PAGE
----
Monthly Archives: April 2016
This weekend I’m in Exeter for the last of three weekends rehearsing Britten’s War Requiem, to be performed in Exeter Cathedral on Saturday, April 23rd. A fantastic work, and I anticipate an exciting concert. Strongly recommended to music lovers.
This is my third concert with the EMG symphony orchestra and chorus. The previous two, Mahler’s 8th symphony and Vaughan Williams’s Sea Symphony, have been amongst the most exciting in my life, due both to the music and to the group and inspirational director. She is alas leaving after this concert, having got a new job in Germany, so we just have to hope the group can find a worthy successor.
In the past I have found Britten to be much easier (to sing) than it sounds. That’s based on shorter to middling-scale works such as the Hymn to St Cecilia, Rejoice in the Lamb, and St Nicholas. The War Requiem is different: it is genuinely as challenging as it sounds to perform. It’s intensely rewarding: studying the work reveals much more than just listening to it of the (pacifist) composer’s horror of war. And it shows a work whose stupendous imagination could make it a lot more than any performance or recording I’ve heard, including the composer’s own.
 There’s a whole thesis to be written on what is easy or hard in music, vs what you’d think just by listening. For example, Bach is hard, and much of Beethoven is fiendish. On the other hand, Verdi’s spectacular requiem must be one of the easiest big works in the repertoire.
A couple of days ago, I was looking up a bus timetable from my ‘phone. All perfectly mundane.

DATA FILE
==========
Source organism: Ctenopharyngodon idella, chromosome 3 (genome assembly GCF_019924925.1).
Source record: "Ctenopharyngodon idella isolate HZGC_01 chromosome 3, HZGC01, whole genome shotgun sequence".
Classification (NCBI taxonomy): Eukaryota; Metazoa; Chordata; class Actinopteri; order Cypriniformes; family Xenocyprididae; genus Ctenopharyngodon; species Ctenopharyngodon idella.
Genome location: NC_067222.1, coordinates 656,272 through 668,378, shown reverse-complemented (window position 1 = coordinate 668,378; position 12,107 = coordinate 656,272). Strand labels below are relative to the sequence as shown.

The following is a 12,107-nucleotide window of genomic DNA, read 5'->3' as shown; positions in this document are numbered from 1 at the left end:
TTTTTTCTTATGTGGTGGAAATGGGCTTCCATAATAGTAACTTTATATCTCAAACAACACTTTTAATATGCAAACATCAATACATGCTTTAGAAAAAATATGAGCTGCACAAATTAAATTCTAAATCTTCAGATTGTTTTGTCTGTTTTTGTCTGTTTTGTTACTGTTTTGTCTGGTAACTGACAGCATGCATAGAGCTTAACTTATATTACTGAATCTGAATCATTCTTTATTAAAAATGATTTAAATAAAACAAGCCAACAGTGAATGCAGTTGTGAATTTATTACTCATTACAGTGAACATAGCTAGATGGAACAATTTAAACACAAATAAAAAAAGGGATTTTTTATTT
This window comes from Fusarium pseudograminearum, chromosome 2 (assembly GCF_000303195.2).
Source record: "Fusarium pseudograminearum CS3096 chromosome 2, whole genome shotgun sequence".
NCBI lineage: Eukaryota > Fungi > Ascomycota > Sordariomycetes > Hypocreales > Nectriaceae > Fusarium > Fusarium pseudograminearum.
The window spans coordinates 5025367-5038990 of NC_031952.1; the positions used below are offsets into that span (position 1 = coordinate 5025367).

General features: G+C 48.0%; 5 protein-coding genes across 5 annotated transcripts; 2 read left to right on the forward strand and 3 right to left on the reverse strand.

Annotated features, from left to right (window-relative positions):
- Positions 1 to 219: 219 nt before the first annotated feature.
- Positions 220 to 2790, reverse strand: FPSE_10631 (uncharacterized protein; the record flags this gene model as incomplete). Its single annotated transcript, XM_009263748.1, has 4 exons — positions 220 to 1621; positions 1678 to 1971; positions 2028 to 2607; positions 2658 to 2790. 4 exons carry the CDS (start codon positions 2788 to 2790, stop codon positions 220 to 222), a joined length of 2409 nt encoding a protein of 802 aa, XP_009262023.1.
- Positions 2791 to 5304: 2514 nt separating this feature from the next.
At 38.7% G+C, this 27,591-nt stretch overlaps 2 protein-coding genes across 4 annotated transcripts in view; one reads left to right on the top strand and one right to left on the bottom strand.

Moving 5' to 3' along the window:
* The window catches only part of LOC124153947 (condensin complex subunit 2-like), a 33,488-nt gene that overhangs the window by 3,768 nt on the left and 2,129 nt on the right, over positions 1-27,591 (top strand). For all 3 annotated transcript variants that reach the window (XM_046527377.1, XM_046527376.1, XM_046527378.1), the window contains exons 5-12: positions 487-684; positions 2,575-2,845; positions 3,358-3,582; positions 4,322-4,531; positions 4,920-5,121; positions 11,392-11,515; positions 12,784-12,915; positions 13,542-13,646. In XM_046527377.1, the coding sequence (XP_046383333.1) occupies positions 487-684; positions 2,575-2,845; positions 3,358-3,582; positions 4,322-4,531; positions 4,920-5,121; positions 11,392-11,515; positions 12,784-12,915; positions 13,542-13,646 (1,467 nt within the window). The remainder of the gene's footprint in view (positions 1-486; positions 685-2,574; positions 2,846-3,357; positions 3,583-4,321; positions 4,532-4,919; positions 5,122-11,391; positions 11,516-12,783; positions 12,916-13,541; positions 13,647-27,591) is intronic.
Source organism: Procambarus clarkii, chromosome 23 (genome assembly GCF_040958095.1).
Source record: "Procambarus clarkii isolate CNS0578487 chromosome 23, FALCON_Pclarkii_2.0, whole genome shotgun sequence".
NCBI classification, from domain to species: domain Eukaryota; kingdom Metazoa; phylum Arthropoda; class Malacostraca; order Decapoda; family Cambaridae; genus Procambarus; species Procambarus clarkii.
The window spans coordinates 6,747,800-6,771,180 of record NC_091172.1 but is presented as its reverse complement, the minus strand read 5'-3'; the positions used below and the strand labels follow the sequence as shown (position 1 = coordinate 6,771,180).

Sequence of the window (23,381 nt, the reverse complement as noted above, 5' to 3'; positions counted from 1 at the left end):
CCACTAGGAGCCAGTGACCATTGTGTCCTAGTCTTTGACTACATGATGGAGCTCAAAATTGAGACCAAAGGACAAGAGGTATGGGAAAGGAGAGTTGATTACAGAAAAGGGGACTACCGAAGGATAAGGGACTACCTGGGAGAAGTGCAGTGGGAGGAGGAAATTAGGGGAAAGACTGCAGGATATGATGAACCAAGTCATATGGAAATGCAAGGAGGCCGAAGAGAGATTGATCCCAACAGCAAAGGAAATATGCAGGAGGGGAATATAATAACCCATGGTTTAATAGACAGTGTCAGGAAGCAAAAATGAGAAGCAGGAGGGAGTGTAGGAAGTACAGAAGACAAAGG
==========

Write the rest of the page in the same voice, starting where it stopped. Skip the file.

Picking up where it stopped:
The address I thought I wanted failed: I don’t have it bookmarked and I’ve probably misremembered. So I googled.
Google failed too. With a message about an invalid certificate. WTF? Google annoyingly use https, and I got a message about an invalid certificate. Who is sitting in the middle? Surely they can’t really be eavesdropping: with browsers issuing strong warnings, they’re never going to catch anything sensitive. Must be just a hopelessly misconfigured network.
I don’t care if someone watches as I look up a bus time, I just want to get on with it! But it’s not obvious with android how I can override that warning and access google. Or even an imposter: if they don’t give me the link I wanted from google, nothing lost!
So has my mobile network screwed up horribly? Cursing at the hassle, I go into settings and see it’s picked up a wifi network. BT’s public stuff: OpenZone, or something like that (from memory). This is BT, or someone on their network, playing sillybuggers. Just turn wifi off and all works well again as the phone reverts to my network.
Except, now I have to remember to re-enable wifi before doing anything a bit data-intensive, like letting the ‘phone update itself, or joining a video conference. All too easy to forget.
Hmm, come to think of it, that broken network is probably also what got between me and the bus timetable in the first place. That wasn’t https.
 There are good reasons to encrypt, but search is rarely one of them. Good that google enables it (at least if you trust google more than $random-shady-bod), but it’s a pain that they enforce it.
Apart from rapidly-lengthening daylight hours, the progression of the flowers, and the gradual migration to warm-weather clothes, today I have encountered a couple of very specific signs of the season.
First, after several hours of rain this morning, I went out in the afternoon. In the damp post-rain air, I suddenly caught the strong whiff of the wild garlic, the first real treat of the year available for foraging. I shall enjoy collecting and eating it over the next few weeks.
Second, I seem to have a nightingale in the back garden. OK it could also be a near neighbour, but on balance of probabilities I think it’s my garden. It’s a noisy bugger, though one of the nicer noises in this or any other place I’ve lived. I’ve just finished my evening meal and was serenaded. Damn, the glass of wine was right, but I should’ve been out on the terrace with a young lady! Alas, I fear for any innocent little bird in a garden where the neighbours both sides have cats.